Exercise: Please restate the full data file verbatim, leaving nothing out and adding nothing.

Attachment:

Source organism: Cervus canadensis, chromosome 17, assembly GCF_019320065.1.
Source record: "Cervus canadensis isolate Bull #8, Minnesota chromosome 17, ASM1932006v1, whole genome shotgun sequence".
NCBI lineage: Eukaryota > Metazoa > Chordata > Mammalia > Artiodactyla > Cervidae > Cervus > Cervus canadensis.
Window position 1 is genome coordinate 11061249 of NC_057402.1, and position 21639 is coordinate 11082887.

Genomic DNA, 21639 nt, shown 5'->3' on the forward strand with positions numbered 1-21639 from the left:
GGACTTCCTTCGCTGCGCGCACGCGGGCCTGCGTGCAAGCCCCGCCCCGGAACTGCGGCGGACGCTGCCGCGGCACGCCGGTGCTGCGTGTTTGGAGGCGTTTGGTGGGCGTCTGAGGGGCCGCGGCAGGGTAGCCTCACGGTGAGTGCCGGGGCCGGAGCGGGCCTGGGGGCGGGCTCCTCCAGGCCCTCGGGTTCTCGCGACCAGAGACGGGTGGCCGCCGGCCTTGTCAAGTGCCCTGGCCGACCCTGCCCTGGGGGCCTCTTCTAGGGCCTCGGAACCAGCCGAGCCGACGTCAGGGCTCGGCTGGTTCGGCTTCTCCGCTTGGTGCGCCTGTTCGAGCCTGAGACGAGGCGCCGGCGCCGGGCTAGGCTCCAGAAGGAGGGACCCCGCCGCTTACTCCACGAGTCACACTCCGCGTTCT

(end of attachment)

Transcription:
Source organism: Cervus canadensis, chromosome 17, assembly GCF_019320065.1.
Source record: "Cervus canadensis isolate Bull #8, Minnesota chromosome 17, ASM1932006v1, whole genome shotgun sequence".
NCBI lineage: Eukaryota > Metazoa > Chordata > Mammalia > Artiodactyla > Cervidae > Cervus > Cervus canadensis.
Window position 1 is genome coordinate 11061249 of NC_057402.1, and position 21639 is coordinate 11082887.

Genomic DNA, 21639 nt, shown 5'->3' on the forward strand with positions numbered 1-21639 from the left:
GGACTTCCTTCGCTGCGCGCACGCGGGCCTGCGTGCAAGCCCCGCCCCGGAACTGCGGCGGACGCTGCCGCGGCACGCCGGTGCTGCGTGTTTGGAGGCGTTTGGTGGGCGTCTGAGGGGCCGCGGCAGGGTAGCCTCACGGTGAGTGCCGGGGCCGGAGCGGGCCTGGGGGCGGGCTCCTCCAGGCCCTCGGGTTCTCGCGACCAGAGACGGGTGGCCGCCGGCCTTGTCAAGTGCCCTGGCCGACCCTGCCCTGGGGGCCTCTTCTAGGGCCTCGGAACCAGCCGAGCCGACGTCAGGGCTCGGCTGGTTCGGCTTCTCCGCTTGGTGCGCCTGTTCGAGCCTGAGACGAGGCGCCGGCGCCGGGCTAGGCTCCAGAAGGAGGGACCCCGCCGCTTACTCCACGAGTCACACTCCGCGTTCT